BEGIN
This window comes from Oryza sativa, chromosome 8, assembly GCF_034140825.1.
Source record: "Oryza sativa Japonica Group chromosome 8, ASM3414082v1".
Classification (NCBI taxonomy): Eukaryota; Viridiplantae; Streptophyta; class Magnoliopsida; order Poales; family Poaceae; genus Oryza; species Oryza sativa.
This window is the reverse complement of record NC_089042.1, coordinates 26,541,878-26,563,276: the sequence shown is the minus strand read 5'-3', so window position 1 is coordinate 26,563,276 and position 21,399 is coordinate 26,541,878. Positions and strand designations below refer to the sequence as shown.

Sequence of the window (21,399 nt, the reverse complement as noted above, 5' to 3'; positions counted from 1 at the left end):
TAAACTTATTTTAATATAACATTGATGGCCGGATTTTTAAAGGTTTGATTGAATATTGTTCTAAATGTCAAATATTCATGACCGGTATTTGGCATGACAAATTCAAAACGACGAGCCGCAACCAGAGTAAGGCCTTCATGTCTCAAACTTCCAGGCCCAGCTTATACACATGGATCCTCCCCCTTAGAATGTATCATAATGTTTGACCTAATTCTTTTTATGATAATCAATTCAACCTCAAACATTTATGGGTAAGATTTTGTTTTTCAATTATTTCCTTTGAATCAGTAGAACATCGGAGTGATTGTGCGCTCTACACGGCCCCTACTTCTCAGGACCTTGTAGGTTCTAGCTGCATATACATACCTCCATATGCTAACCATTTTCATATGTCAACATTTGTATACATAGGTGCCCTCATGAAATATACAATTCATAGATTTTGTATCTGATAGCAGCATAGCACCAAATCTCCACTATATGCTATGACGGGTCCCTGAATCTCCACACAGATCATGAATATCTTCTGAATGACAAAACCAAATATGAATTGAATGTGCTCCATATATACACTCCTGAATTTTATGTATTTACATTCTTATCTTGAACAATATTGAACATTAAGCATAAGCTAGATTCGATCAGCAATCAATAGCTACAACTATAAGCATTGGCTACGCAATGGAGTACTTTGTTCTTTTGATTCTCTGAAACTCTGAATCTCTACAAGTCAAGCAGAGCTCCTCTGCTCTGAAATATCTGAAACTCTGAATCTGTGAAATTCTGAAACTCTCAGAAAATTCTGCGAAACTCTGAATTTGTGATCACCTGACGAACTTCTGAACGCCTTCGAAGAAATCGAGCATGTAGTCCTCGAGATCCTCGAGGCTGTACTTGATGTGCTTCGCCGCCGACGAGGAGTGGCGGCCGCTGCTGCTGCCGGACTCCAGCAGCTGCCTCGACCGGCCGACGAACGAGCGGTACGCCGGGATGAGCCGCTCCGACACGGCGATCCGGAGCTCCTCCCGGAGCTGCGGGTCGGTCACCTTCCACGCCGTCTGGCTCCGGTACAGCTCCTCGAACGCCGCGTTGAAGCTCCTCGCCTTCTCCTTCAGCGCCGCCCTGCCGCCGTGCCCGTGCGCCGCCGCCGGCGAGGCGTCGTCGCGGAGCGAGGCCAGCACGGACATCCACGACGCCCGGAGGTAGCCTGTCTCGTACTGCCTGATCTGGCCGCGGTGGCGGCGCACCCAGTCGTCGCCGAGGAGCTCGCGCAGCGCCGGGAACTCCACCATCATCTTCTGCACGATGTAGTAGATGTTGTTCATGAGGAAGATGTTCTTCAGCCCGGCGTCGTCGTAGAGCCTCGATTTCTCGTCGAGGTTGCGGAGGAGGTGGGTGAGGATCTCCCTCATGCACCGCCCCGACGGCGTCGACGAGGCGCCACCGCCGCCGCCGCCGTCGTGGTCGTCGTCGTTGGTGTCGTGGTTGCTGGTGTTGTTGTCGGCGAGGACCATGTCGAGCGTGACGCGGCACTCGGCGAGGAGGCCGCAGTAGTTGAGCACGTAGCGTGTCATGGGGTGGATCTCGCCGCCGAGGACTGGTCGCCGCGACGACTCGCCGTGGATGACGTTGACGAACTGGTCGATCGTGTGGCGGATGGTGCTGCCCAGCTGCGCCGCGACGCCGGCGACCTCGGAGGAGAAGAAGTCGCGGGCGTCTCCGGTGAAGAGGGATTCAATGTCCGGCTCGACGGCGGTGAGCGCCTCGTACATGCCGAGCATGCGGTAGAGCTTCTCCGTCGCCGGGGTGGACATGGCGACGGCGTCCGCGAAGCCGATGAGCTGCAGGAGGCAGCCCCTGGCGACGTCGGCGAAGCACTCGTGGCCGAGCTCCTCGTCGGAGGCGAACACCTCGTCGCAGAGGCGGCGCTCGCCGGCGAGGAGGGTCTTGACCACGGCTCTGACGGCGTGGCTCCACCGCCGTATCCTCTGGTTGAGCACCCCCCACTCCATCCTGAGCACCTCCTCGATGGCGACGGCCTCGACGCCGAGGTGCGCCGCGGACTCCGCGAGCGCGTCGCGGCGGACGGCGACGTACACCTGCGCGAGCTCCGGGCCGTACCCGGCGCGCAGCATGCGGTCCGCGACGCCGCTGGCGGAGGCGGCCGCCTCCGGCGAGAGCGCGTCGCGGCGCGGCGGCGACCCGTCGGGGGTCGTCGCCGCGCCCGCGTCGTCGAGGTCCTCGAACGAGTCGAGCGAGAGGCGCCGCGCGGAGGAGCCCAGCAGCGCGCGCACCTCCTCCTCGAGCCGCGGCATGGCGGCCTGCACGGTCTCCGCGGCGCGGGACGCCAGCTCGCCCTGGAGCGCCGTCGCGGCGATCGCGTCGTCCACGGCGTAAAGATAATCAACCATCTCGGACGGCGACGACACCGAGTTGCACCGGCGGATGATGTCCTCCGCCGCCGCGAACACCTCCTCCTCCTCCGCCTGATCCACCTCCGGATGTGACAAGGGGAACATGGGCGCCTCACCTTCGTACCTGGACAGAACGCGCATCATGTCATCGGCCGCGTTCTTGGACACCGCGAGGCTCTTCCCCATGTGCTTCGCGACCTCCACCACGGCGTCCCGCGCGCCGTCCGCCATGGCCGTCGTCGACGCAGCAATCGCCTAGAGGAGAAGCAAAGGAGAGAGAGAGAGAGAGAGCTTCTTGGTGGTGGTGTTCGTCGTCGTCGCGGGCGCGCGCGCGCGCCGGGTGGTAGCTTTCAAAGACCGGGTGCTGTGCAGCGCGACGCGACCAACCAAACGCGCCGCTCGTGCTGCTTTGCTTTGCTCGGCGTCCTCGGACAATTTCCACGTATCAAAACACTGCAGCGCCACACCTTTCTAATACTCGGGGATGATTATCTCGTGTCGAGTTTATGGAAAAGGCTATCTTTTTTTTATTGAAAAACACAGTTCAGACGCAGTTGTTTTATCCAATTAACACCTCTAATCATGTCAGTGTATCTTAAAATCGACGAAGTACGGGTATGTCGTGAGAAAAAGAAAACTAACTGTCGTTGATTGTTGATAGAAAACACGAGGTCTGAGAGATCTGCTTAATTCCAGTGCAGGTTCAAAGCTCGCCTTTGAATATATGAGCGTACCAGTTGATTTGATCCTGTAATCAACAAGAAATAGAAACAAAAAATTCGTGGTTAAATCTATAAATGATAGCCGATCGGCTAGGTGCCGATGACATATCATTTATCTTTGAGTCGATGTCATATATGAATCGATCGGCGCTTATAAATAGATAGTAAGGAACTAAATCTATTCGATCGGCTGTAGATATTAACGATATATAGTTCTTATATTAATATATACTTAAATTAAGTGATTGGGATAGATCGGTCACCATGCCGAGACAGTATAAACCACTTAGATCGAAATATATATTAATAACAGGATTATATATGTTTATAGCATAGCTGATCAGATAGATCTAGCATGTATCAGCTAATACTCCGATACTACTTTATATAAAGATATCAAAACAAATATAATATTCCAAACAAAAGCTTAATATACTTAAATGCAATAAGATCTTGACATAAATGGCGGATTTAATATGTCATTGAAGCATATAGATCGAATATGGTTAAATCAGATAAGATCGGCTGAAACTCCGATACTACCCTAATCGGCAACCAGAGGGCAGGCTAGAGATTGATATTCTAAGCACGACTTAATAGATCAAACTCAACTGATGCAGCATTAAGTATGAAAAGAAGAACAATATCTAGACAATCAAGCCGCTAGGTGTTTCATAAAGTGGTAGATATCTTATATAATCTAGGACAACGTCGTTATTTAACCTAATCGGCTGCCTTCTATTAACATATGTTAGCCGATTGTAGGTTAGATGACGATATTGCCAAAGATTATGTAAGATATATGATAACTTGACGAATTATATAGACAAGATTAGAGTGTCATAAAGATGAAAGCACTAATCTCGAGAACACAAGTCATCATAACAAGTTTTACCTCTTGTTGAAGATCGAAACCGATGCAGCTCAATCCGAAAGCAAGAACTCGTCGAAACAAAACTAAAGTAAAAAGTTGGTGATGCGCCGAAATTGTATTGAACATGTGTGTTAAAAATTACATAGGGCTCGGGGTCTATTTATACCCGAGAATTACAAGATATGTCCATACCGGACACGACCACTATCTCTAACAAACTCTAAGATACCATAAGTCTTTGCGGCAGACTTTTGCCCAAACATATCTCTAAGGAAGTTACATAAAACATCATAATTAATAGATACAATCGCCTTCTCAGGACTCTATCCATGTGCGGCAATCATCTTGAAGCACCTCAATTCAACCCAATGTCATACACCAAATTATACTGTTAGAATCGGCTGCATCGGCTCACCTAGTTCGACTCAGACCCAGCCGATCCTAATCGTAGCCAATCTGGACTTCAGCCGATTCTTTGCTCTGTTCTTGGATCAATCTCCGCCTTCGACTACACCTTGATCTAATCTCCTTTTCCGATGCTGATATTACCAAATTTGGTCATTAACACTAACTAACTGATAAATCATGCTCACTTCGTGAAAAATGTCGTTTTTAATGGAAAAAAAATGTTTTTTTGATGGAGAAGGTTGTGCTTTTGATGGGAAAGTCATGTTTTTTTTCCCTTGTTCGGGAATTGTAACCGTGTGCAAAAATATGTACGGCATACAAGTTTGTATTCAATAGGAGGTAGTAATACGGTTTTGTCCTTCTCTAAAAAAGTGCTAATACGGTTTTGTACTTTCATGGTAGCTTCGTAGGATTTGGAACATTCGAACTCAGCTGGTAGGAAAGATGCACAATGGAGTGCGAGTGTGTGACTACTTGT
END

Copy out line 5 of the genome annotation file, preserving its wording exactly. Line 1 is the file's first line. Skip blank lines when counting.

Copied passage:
Sequence of the window (21,399 nt, the reverse complement as noted above, 5' to 3'; positions counted from 1 at the left end):